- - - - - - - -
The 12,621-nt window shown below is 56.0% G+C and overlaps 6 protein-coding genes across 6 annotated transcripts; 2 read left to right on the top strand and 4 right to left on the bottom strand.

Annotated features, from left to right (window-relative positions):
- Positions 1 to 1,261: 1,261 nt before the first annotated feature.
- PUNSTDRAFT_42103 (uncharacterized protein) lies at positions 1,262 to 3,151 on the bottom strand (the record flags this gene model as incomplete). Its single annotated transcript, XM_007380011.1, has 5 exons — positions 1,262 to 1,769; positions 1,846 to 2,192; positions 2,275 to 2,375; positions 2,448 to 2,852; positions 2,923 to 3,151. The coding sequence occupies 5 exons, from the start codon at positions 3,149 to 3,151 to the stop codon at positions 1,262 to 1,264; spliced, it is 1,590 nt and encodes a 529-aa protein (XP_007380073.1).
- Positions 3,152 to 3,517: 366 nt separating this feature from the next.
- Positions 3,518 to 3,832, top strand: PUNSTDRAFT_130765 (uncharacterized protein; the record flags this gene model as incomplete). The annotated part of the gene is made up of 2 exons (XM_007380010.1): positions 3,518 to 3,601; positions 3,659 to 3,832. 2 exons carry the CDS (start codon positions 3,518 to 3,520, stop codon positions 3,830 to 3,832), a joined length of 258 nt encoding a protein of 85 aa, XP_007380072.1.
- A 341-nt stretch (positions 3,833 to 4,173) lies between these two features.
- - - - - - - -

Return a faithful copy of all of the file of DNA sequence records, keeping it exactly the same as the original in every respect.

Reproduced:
The 12,621-nt window shown below is 56.0% G+C and overlaps 6 protein-coding genes across 6 annotated transcripts; 2 read left to right on the top strand and 4 right to left on the bottom strand.

Annotated features, from left to right (window-relative positions):
- Positions 1 to 1,261: 1,261 nt before the first annotated feature.
- PUNSTDRAFT_42103 (uncharacterized protein) lies at positions 1,262 to 3,151 on the bottom strand (the record flags this gene model as incomplete). Its single annotated transcript, XM_007380011.1, has 5 exons — positions 1,262 to 1,769; positions 1,846 to 2,192; positions 2,275 to 2,375; positions 2,448 to 2,852; positions 2,923 to 3,151. The coding sequence occupies 5 exons, from the start codon at positions 3,149 to 3,151 to the stop codon at positions 1,262 to 1,264; spliced, it is 1,590 nt and encodes a 529-aa protein (XP_007380073.1).
- Positions 3,152 to 3,517: 366 nt separating this feature from the next.
- Positions 3,518 to 3,832, top strand: PUNSTDRAFT_130765 (uncharacterized protein; the record flags this gene model as incomplete). The annotated part of the gene is made up of 2 exons (XM_007380010.1): positions 3,518 to 3,601; positions 3,659 to 3,832. 2 exons carry the CDS (start codon positions 3,518 to 3,520, stop codon positions 3,830 to 3,832), a joined length of 258 nt encoding a protein of 85 aa, XP_007380072.1.
- A 341-nt stretch (positions 3,833 to 4,173) lies between these two features.